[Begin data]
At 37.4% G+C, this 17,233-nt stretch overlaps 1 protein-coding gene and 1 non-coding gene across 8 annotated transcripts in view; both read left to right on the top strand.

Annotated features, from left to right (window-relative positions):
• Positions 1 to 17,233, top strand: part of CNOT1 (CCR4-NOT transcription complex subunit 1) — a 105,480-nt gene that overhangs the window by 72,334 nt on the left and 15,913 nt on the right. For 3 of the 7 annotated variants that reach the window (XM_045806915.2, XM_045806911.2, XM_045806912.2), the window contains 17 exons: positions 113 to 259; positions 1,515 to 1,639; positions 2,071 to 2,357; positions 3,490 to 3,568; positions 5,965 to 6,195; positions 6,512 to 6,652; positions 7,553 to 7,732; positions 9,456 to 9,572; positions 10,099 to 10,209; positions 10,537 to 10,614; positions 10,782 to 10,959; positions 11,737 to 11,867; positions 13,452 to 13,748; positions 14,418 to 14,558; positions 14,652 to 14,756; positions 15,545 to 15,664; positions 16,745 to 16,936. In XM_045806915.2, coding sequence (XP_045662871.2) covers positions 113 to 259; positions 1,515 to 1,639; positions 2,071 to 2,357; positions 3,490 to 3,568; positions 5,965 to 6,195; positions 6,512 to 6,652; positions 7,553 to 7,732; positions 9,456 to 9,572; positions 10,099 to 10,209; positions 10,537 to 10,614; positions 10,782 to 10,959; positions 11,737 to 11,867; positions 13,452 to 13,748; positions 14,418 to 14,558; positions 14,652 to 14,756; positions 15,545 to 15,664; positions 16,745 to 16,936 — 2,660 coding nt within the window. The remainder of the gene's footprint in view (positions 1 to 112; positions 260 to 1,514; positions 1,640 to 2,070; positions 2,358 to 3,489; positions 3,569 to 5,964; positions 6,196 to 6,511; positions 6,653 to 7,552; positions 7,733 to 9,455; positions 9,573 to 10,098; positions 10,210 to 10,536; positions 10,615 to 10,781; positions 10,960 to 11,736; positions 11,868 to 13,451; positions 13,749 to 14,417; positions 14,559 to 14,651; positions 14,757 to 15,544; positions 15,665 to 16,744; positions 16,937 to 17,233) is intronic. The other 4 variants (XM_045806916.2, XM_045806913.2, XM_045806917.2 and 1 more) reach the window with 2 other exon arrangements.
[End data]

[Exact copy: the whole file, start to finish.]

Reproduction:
At 37.4% G+C, this 17,233-nt stretch overlaps 1 protein-coding gene and 1 non-coding gene across 8 annotated transcripts in view; both read left to right on the top strand.

Annotated features, from left to right (window-relative positions):
• Positions 1 to 17,233, top strand: part of CNOT1 (CCR4-NOT transcription complex subunit 1) — a 105,480-nt gene that overhangs the window by 72,334 nt on the left and 15,913 nt on the right. For 3 of the 7 annotated variants that reach the window (XM_045806915.2, XM_045806911.2, XM_045806912.2), the window contains 17 exons: positions 113 to 259; positions 1,515 to 1,639; positions 2,071 to 2,357; positions 3,490 to 3,568; positions 5,965 to 6,195; positions 6,512 to 6,652; positions 7,553 to 7,732; positions 9,456 to 9,572; positions 10,099 to 10,209; positions 10,537 to 10,614; positions 10,782 to 10,959; positions 11,737 to 11,867; positions 13,452 to 13,748; positions 14,418 to 14,558; positions 14,652 to 14,756; positions 15,545 to 15,664; positions 16,745 to 16,936. In XM_045806915.2, coding sequence (XP_045662871.2) covers positions 113 to 259; positions 1,515 to 1,639; positions 2,071 to 2,357; positions 3,490 to 3,568; positions 5,965 to 6,195; positions 6,512 to 6,652; positions 7,553 to 7,732; positions 9,456 to 9,572; positions 10,099 to 10,209; positions 10,537 to 10,614; positions 10,782 to 10,959; positions 11,737 to 11,867; positions 13,452 to 13,748; positions 14,418 to 14,558; positions 14,652 to 14,756; positions 15,545 to 15,664; positions 16,745 to 16,936 — 2,660 coding nt within the window. The remainder of the gene's footprint in view (positions 1 to 112; positions 260 to 1,514; positions 1,640 to 2,070; positions 2,358 to 3,489; positions 3,569 to 5,964; positions 6,196 to 6,511; positions 6,653 to 7,552; positions 7,733 to 9,455; positions 9,573 to 10,098; positions 10,210 to 10,536; positions 10,615 to 10,781; positions 10,960 to 11,736; positions 11,868 to 13,451; positions 13,749 to 14,417; positions 14,559 to 14,651; positions 14,757 to 15,544; positions 15,665 to 16,744; positions 16,937 to 17,233) is intronic. The other 4 variants (XM_045806916.2, XM_045806913.2, XM_045806917.2 and 1 more) reach the window with 2 other exon arrangements.